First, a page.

‘Nutcracker’ fills the season with wonderment
December 8, 2008
By Chantelle Lusebrink
Whether you’re an annual viewer, an occasional ticket holder or a newcomer, young or old, the Pacific Northwest Ballet’s “Nutcracker” is a feast of wonderment for the eyes and ears.
This year’s 25th anniversary production is no exception. McCaw Hall itself drips with holiday magic and the possibility that makes this season so bright.
But it’s truly the performers who bring “Nutcracker” to life.It’s hard not to feel wonderment as the rich costumes and sets fill the stage and as Clara’s dreams transport her to other worlds.
It’s a timeless story created by PNB Founding Artistic Director Kent Stowell and world-famous children’s author and illustrator Maurice Sendak (“Where the Wild Things Are”) that will have Seattle’s “Nutcracker” celebrating its 1,000 performance Christmas Eve. Each of the company’s 51 professional dancers, 26 Professional Division students and more than 200 students from the company’s ballet school participate in the lavish production.
What truly makes this a magical piece is the Pacific Northwest Ballet’s affinity for using local students to fill the 86 children’s roles required for the piece.
Local youths performing this year are Jacqueline Hansen, 9, a homeschooled fourth-grader, as a small servant; Margaret Liu, 9, a fourth-grader at Sunny Hills Elementary School, as a party girl; Anna Park, 7, a second-grader at Challenger Elementary School, as a baby mouse; and Emily Elder, 10, a fifth-grader from Grand Ridge Elementary School, Meagan McKelvey, 10, a fourth-grader at Endeavour Elementary School, and Miranda Stuck, 10, a fifth-grader at Open Window School, who are in the infantry.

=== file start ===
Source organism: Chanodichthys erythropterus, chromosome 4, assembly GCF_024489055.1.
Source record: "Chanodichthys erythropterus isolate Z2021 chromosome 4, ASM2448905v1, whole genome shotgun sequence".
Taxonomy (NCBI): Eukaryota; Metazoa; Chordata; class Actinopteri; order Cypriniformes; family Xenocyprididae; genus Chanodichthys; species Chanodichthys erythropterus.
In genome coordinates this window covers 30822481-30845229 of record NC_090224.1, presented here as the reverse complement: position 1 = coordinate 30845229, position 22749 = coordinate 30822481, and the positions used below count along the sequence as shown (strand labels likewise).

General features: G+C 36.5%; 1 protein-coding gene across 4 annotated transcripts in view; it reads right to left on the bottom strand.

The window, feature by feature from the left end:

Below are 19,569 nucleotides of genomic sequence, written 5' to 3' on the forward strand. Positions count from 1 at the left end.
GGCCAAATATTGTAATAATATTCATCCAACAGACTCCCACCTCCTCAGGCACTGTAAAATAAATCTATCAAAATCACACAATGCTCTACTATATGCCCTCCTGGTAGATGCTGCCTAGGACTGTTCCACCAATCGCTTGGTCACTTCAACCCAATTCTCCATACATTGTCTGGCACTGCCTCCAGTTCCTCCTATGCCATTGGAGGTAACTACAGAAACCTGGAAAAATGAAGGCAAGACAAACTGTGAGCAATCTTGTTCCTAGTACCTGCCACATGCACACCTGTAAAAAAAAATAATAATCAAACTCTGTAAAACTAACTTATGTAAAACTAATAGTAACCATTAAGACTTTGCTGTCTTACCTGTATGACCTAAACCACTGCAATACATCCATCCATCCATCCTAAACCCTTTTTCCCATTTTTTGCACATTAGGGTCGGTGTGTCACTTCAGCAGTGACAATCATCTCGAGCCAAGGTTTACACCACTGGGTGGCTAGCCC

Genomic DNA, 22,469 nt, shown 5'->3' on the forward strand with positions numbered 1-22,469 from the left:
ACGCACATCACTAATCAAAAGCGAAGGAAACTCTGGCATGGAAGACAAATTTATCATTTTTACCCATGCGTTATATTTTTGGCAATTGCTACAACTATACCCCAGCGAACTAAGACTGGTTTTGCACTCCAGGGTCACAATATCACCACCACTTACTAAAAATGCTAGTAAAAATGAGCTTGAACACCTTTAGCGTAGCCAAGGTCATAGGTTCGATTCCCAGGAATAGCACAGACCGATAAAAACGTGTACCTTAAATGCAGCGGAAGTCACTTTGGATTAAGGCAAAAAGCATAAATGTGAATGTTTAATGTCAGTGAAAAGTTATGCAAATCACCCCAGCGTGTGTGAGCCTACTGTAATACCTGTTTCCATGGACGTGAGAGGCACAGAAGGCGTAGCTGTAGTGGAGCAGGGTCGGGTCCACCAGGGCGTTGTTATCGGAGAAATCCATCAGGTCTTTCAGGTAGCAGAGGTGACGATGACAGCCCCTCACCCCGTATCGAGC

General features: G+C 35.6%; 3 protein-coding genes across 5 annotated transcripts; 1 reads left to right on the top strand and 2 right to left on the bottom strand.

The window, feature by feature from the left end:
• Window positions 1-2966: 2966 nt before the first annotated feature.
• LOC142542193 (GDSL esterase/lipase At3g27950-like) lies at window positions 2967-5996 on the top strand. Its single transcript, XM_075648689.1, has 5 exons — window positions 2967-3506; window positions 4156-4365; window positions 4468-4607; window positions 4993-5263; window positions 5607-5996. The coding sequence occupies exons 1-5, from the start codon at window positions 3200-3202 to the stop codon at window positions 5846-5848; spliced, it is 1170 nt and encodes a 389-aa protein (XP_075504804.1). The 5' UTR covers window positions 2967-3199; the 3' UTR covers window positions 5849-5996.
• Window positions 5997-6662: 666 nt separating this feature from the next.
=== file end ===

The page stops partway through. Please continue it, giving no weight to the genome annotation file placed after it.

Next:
Liu, who has been dancing for about four years, makes her appearance in the first act.
“I like dancing with the professionals because I can see how they dance, what they do and what they learn,” she said.
“I’m a little scared, but it’s fun and I feel good,” said Park, who has been dancing since she was about 4.
Playing the small mouse, she gets to hold hands with another mouse and dance around the clock during the first act. She said it is her favorite part in the show — “that and the snowflakes.”
“I hope to be a snowflake later,” she said. “And tall Clara.”
If you’re sitting off to either side of the stage, in view of the wings, you’ll often see students throwing their hands up in excitement when they’ve nailed complex choreography. That in itself is a treat.
If you go:
Through Dec. 30.
Tickets — $24 – $120
Marion Oliver McCaw Hall, 321 Mercer St., Seattle
206-441-2424 or www.pnb.org
Reach Reporter Chantelle Lusebrink at 392-6434, ext. 241, or email@example.com. Comment on this article at www.issaquahpress.com.